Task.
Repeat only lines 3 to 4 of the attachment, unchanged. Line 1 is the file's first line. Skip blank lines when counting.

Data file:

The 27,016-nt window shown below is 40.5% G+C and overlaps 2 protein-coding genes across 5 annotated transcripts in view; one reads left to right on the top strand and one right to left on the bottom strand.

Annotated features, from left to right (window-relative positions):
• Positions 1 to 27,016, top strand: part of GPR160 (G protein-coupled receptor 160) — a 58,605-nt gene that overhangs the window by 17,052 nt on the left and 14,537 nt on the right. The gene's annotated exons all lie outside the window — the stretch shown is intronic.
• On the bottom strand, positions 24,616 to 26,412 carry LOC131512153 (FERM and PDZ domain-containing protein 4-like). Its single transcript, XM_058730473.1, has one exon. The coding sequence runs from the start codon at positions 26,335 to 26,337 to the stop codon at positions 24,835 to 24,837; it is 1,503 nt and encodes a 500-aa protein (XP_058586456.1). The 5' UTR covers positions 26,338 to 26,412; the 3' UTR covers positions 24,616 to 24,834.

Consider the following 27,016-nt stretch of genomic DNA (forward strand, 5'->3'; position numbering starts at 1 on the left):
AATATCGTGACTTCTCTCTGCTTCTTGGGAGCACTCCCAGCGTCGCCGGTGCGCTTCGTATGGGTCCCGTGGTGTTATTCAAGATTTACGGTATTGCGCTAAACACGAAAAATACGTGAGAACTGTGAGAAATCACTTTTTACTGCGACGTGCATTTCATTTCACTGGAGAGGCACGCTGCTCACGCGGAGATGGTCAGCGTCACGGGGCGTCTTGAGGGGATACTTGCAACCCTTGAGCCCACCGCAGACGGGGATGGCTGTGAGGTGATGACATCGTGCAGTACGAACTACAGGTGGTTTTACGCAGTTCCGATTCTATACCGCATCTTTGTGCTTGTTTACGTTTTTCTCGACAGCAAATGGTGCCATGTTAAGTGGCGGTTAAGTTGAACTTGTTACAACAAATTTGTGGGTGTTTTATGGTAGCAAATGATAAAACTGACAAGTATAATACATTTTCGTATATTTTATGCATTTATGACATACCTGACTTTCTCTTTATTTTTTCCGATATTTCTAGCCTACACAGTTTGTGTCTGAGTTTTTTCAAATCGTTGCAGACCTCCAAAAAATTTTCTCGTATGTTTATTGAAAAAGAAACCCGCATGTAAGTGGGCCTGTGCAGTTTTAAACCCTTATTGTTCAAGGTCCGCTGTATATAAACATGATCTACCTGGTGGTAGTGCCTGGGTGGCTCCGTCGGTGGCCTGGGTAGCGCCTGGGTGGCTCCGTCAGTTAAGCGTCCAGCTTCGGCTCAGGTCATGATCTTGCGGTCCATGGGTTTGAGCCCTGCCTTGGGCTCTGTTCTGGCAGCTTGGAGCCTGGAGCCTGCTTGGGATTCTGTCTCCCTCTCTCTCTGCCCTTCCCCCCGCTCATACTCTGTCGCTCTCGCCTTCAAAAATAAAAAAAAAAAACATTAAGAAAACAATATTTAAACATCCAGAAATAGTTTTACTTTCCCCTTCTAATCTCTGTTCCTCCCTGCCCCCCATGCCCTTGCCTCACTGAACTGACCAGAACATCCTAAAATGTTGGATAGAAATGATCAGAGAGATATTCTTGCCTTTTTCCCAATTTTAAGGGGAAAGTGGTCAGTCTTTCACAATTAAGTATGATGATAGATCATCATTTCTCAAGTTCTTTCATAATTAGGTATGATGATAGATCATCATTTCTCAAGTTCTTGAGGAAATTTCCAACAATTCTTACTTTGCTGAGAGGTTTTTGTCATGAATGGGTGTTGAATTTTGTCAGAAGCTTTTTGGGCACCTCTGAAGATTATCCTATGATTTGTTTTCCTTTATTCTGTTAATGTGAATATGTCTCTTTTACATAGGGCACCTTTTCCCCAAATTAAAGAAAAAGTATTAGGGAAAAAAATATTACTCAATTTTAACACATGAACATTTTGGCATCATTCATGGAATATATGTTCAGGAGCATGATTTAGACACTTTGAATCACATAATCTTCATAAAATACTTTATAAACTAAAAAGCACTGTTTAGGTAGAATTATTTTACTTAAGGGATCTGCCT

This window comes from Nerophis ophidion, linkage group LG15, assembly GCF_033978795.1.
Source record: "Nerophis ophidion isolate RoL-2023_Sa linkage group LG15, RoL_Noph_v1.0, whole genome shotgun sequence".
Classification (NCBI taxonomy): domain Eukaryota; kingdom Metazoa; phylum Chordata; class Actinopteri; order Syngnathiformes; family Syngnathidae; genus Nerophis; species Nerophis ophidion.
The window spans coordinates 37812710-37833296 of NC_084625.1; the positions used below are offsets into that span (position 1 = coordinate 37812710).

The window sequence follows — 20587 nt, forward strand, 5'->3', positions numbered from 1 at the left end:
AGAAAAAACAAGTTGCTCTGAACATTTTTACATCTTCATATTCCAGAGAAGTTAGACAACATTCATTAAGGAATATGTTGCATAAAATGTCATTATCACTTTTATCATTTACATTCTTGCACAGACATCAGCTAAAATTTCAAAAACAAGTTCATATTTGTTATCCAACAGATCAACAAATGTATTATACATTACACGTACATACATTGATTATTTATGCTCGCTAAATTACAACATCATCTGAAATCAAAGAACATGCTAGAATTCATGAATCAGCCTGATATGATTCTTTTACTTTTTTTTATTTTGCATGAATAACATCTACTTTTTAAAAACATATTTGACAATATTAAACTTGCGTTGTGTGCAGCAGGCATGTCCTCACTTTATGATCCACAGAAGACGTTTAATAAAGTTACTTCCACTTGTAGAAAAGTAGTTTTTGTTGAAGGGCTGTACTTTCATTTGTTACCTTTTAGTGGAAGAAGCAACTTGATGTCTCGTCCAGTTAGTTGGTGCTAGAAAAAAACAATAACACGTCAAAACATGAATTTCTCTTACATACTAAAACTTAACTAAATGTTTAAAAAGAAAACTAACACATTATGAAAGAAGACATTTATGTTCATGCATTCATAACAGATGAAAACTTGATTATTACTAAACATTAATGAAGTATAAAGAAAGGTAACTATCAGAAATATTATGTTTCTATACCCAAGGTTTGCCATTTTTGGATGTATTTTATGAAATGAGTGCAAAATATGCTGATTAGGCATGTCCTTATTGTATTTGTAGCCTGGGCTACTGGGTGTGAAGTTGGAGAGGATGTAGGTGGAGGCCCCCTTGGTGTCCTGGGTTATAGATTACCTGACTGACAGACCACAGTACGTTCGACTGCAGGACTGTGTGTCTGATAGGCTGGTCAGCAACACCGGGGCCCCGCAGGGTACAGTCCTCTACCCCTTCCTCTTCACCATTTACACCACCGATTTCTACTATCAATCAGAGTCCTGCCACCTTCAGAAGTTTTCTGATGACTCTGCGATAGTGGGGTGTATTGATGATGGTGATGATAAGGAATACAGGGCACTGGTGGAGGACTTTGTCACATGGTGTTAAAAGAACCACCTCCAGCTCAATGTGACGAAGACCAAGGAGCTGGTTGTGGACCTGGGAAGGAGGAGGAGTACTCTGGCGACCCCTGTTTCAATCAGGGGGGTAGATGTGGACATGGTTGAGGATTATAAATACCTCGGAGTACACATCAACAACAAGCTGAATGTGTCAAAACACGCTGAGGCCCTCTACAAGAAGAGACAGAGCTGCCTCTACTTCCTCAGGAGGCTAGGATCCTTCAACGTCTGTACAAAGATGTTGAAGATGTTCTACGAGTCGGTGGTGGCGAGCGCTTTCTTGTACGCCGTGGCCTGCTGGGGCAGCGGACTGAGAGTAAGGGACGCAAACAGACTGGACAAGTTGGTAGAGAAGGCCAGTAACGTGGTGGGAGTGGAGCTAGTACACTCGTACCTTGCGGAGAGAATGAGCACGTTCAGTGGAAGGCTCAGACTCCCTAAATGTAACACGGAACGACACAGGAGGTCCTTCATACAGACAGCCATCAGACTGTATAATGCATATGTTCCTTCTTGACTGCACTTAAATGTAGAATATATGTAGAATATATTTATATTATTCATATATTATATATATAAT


• Positions 1 to 27,016, top strand: part of GPR160 (G protein-coupled receptor 160) — a 58,605-nt gene that overhangs the window by 17,052 nt on the left and 14,537 nt on the right. The gene's annotated exons all lie outside the window — the stretch shown is intronic.
• On the bottom strand, positions 24,616 to 26,412 carry LOC131512153 (FERM and PDZ domain-containing protein 4-like). Its single transcript, XM_058730473.1, has one exon. The coding sequence runs from the start codon at positions 26,335 to 26,337 to the stop codon at positions 24,835 to 24,837; it is 1,503 nt and encodes a 500-aa protein (XP_058586456.1). The 5' UTR covers positions 26,338 to 26,412; the 3' UTR covers positions 24,616 to 24,834.